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India raises duties on non-bar gold and silver imports by 50% effective immediately

India has raised the import duties on gold and silver findings, coins, and ⁠spent catalysts containing precious metals by 50%, the government announced on Tuesday.

According to the Finance Ministry, the import duty on precious metals findings and coins will now be 15%, up from 10% previously, and the new rate is in effect as of Jan. 22. The Ministry said the measure was taken to eliminate the tax advantage of importing gold and silver in the form of findings rather than in bars, which already had 15% duty charges.

‘Findings’ are small components such as hooks, clasps, clamps, pins, catches, and other fasteners used to assemble jewelry.

The Ministry also raised the import duty on spent catalysts containing precious metals to 14.35% from 10%. Spent organic-based catalysts containing precious metals are incinerated to recover their gold and silver content.

A Finance Ministry official said that the move was made to prevent importers from circumventing the higher duty on gold and silver bars after they noted a surge in imports of gold findings over the last two months.

“The imposition of [additional duties] on Gold and Silver Findings is to bring them at parity with the overall customs duty rates on gold and silver,” said Gunjan Prabhakaran, Partner with BDO India.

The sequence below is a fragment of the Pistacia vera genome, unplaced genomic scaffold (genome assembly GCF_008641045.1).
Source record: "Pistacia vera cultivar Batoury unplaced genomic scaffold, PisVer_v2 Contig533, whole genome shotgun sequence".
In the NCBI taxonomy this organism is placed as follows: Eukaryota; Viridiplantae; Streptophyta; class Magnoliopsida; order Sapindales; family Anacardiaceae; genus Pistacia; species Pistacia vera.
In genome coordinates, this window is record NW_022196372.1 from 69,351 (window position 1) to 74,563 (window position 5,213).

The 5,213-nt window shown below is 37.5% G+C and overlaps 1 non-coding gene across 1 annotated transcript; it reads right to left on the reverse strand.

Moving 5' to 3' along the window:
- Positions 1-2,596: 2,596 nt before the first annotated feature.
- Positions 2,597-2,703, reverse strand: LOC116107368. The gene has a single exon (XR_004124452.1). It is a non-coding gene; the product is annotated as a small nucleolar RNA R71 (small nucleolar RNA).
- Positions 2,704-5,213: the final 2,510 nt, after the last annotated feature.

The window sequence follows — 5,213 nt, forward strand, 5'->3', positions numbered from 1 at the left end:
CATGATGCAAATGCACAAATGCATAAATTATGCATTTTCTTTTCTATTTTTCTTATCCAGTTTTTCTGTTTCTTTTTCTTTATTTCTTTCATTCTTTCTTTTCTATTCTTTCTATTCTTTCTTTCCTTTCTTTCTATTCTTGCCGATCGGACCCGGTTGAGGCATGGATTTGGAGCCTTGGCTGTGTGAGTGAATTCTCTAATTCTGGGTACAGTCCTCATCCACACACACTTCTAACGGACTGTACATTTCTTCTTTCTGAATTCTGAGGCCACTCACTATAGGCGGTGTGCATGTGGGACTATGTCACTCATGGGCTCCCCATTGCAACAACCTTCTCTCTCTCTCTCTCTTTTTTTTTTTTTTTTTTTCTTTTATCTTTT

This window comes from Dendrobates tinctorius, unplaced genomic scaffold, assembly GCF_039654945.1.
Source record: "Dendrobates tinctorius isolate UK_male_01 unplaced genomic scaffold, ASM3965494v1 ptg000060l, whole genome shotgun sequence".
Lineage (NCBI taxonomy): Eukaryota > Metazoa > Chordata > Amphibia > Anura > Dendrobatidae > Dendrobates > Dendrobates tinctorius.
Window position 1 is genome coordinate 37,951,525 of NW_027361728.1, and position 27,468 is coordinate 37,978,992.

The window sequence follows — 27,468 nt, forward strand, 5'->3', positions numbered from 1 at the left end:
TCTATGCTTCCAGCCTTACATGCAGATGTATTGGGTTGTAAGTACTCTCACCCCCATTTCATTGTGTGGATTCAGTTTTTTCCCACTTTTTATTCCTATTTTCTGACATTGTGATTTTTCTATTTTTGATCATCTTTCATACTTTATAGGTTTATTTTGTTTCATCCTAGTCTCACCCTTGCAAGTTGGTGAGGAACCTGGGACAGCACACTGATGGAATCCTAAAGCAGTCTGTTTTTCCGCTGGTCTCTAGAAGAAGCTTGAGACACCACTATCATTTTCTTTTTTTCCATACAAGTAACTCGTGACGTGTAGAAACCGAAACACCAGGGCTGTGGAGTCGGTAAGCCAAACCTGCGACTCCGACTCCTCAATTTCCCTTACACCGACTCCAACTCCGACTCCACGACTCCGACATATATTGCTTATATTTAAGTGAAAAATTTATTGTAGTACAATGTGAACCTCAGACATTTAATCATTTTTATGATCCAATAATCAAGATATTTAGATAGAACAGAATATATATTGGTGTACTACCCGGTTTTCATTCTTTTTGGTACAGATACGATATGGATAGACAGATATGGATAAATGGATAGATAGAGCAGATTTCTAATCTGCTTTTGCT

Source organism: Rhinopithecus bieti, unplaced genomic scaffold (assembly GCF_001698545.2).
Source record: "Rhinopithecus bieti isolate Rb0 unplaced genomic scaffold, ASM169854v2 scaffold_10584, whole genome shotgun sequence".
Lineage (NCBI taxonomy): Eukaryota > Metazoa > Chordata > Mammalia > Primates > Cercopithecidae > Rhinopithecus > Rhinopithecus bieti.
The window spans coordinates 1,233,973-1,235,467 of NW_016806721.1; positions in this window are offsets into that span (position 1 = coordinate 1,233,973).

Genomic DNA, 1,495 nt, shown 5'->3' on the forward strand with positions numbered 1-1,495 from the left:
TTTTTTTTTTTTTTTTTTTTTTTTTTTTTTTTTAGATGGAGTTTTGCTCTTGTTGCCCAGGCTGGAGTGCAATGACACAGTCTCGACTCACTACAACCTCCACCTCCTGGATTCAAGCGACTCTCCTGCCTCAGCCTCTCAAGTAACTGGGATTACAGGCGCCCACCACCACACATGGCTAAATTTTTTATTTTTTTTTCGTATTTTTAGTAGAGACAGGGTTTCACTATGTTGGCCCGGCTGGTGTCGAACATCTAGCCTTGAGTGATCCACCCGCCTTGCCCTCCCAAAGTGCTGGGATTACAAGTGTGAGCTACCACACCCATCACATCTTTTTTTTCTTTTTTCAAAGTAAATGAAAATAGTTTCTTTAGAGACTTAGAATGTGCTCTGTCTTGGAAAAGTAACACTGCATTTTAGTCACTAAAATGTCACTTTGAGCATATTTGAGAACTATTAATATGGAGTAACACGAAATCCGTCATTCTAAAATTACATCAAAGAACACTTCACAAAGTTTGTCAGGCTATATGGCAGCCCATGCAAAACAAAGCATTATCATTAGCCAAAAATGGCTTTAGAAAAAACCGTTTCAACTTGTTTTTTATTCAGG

India is the world’s second-largest consumer of gold, and unlike world number-one China, which is also a leading gold producer, India’s massive jewelry industry is almost entirely reliant on imports of precious metals.

Kavita Chacko, Research Head for India at the World Gold Council, noted in December that high gold prices in India and around the world are impacting demand. “Despite the busy wedding season, anecdotal evidence suggests that purchases have been lower than in recent years,” she wrote. “Jewellery sales volumes seem to have taken a hit and store footfalls has reportedly reduced since the peak festive period (Diwali). Reports suggest that the high gold price has also limited the appetite of jewellers to build their inventories.”

Chacko said that consumers appear to be buying gold to meet wedding-related needs “but are otherwise largely staying away from discretionary purchases.” She also noted an uptick in jewelry recycling which could reduce imports.

“Looking ahead, jewellery demand may find it difficult to rebound while the high price environment remains,” Chacko said. “At the same time, investment demand for gold is likely to get a boost, supported by the favourable domestic economic growth prospects and the trend of growing domestic investment inflows amidst the prevailing global geo-political and economic uncertainty.”

Source: Kitco